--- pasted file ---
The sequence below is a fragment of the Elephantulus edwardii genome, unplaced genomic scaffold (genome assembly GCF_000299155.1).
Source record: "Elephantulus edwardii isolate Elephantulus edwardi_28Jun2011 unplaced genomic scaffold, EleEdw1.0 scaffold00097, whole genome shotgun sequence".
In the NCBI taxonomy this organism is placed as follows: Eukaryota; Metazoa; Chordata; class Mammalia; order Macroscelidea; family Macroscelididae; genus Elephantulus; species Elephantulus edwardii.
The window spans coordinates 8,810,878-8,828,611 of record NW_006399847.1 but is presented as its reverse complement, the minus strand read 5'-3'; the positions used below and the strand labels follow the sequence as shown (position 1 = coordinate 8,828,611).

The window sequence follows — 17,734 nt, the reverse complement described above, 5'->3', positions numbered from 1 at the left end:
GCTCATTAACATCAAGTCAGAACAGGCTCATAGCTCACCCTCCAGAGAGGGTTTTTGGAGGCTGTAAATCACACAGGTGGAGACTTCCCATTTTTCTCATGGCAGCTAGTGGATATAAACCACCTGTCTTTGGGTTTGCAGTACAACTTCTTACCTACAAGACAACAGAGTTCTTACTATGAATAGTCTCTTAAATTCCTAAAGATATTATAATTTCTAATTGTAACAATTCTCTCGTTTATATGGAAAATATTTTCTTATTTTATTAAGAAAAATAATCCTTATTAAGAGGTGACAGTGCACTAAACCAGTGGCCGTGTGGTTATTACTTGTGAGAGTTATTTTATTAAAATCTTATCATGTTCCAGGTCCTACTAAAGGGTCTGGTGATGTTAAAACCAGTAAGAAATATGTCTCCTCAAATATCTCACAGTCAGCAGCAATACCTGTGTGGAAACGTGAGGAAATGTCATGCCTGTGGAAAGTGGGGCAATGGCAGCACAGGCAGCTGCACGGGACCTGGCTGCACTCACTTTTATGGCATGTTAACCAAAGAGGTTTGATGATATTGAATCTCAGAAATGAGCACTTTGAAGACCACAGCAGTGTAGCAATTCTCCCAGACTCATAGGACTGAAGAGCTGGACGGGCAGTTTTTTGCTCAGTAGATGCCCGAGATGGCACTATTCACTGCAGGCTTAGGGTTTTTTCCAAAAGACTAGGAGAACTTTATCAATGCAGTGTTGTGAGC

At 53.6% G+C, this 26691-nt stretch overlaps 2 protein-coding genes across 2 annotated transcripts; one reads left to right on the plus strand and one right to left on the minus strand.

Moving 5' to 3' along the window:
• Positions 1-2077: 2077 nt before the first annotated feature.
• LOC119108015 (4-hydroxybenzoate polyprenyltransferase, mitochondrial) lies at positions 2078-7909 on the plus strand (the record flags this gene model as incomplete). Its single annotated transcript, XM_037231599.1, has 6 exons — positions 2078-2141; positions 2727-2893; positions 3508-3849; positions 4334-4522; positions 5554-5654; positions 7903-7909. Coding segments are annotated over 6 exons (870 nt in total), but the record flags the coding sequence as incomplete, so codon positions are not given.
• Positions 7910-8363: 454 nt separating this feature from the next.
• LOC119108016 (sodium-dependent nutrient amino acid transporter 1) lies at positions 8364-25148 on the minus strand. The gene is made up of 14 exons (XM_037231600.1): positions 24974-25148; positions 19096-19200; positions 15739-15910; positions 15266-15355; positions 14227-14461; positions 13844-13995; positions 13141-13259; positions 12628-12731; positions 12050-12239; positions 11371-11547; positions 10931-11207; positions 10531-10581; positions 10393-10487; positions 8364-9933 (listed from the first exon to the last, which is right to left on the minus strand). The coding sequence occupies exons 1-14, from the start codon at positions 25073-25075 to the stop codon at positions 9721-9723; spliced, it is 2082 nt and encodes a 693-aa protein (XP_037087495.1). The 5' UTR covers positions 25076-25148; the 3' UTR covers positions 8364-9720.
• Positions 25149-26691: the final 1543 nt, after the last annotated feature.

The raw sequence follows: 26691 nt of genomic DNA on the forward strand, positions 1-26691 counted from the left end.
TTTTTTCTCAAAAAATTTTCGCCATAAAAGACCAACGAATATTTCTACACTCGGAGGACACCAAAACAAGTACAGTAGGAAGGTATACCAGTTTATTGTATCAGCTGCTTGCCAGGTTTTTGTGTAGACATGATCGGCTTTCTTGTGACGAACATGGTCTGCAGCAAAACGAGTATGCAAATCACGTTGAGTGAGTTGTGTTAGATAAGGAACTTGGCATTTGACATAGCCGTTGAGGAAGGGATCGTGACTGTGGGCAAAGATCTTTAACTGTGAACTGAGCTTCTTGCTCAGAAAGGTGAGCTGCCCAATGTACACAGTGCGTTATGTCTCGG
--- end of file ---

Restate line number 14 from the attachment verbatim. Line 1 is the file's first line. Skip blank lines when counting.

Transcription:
The raw sequence follows: 26691 nt of genomic DNA on the forward strand, positions 1-26691 counted from the left end.